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Poverty graduation model good way to optimise resource use

Opinion
 Highrise apartments along the railway line in Kibera, Nairobi. The apartments are part of the Kibera Slum Upgrading Project, September 2016.  [Jacob Otieno, Standard]

Over the years, Africa has had countless poverty alleviation initiatives with varying degrees of success. While some programmes have made significant strides, others have fallen short, often due to a lack of data-driven approaches.

The persistent challenge of extreme poverty requires us to rethink and refine our strategies. It's time for African governments to adopt evidence-based models like poverty graduation, which have demonstrated efficacy in reducing poverty and optimising resource use.

Past poverty alleviation efforts have provided invaluable lessons. For instance, large-scale food aid programmes, while addressing immediate hunger, failed to create lasting economic stability.

They tended to foster dependency rather than self-sufficiency, since recipients did not receive necessary tools or opportunities to become financially independent. In another example, microfinance programmes aimed at providing small loans to the poor led to debt cycles. Without adequate support and financial literacy, many beneficiaries struggled to repay their loans.

These experiences underscore the limitations of traditional methods and highlight the need for a more comprehensive approach. In contrast, the poverty graduation model offers a holistic solution by addressing multiple dimensions of poverty simultaneously. This approach combines cash transfers, skills training, and asset provision to help the ultra-poor build sustainable livelihoods.

By using data-driven strategies, poverty graduation programmes can adapt to community needs and ensure more sustainable outcomes, breaking the cycle of poverty more effectively than traditional methods. Implementing poverty graduation programmes allows for a more efficient allocation of resources. By focusing on the most vulnerable populations and providing them with the tools to succeed, these programs can break the cycle of poverty more effectively than traditional methods.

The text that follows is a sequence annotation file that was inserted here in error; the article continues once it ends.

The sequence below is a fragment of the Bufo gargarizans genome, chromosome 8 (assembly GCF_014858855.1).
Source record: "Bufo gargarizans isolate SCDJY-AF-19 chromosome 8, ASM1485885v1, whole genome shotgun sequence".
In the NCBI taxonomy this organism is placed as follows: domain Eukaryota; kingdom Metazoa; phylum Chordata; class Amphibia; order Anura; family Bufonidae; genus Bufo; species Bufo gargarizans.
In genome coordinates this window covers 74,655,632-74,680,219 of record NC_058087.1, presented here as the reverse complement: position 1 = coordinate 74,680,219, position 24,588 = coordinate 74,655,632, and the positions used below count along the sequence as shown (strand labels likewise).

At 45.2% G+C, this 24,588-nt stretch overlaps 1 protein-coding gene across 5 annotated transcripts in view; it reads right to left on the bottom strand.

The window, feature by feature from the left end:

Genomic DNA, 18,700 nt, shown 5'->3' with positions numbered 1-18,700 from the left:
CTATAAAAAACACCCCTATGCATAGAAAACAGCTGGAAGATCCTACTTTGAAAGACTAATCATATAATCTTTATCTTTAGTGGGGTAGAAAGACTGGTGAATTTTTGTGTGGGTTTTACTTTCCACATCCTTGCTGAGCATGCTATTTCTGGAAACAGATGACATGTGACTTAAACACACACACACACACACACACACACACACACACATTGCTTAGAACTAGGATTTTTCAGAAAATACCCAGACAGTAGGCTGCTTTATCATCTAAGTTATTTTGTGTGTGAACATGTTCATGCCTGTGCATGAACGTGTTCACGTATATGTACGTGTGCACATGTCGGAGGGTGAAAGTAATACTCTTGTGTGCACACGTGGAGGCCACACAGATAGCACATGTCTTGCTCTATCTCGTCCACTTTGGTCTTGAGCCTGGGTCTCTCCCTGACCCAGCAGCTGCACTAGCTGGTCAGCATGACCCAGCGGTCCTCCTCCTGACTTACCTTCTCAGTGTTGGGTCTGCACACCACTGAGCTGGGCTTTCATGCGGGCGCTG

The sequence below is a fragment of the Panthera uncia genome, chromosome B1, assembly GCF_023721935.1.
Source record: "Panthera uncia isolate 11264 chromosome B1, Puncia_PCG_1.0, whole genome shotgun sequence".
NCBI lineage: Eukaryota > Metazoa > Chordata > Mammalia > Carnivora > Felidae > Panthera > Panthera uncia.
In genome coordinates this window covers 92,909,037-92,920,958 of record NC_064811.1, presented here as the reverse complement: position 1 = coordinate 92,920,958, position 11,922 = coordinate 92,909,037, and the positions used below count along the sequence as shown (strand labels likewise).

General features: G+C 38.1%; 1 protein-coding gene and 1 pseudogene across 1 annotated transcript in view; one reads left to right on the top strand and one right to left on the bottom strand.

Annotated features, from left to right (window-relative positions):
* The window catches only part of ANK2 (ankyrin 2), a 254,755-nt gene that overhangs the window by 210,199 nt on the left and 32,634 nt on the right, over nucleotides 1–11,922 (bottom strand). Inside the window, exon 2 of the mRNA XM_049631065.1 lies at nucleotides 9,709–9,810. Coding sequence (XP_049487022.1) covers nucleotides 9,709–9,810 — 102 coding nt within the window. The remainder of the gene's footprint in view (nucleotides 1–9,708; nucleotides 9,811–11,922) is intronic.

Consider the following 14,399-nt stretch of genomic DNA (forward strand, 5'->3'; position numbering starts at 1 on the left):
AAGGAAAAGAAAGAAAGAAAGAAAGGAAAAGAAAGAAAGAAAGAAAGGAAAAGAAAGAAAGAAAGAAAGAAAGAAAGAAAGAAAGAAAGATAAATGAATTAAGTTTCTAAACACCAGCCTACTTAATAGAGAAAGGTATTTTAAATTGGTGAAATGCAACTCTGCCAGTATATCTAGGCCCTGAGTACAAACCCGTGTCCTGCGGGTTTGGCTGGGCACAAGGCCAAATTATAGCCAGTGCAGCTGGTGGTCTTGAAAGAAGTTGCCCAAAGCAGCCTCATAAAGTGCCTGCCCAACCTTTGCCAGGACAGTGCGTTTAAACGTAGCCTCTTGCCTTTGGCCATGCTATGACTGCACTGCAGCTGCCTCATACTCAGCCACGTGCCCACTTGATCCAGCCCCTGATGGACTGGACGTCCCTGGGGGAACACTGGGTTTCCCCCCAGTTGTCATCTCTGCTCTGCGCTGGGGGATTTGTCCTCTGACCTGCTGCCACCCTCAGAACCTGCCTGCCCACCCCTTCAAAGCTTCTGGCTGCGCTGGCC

In Kenya, for instance, the Kenya Social and Economic Inclusion Project (KSEIP) has shown that when governments invest in evidence-based approaches, the results are transformative. Village Enterprise, as part of a consortium with the Global Development Incubator and BOMA, has played a crucial role in this initiative.

Together, we have supported nearly 7,500 households to start enterprises during the first cohort (2021 - 2023) of KSEIP, with the Kenyan government now implementing the second cohort. These success stories are a testament to the power of poverty graduation programmes in changing lives and communities.

It's crucial for policymakers to recognise the potential of poverty graduation programmes and prioritise their adoption. These programmes represent a significant shift towards evidence-based policymaking, essential for achieving long-term development goals.

The potential of these programmes is immense, and their adoption can bring about a significant change in the fight against poverty. Governments must also engage with communities to understand their needs and incorporate their feedback into programme design and implementation.

The fight against poverty in Africa requires innovative and adaptive strategies. African governments can create lasting change by learning from past initiatives and embracing evidence-based models like poverty graduation. 

-Mr Muriuki is the Chief Government Relations Officer for Village Enterprise

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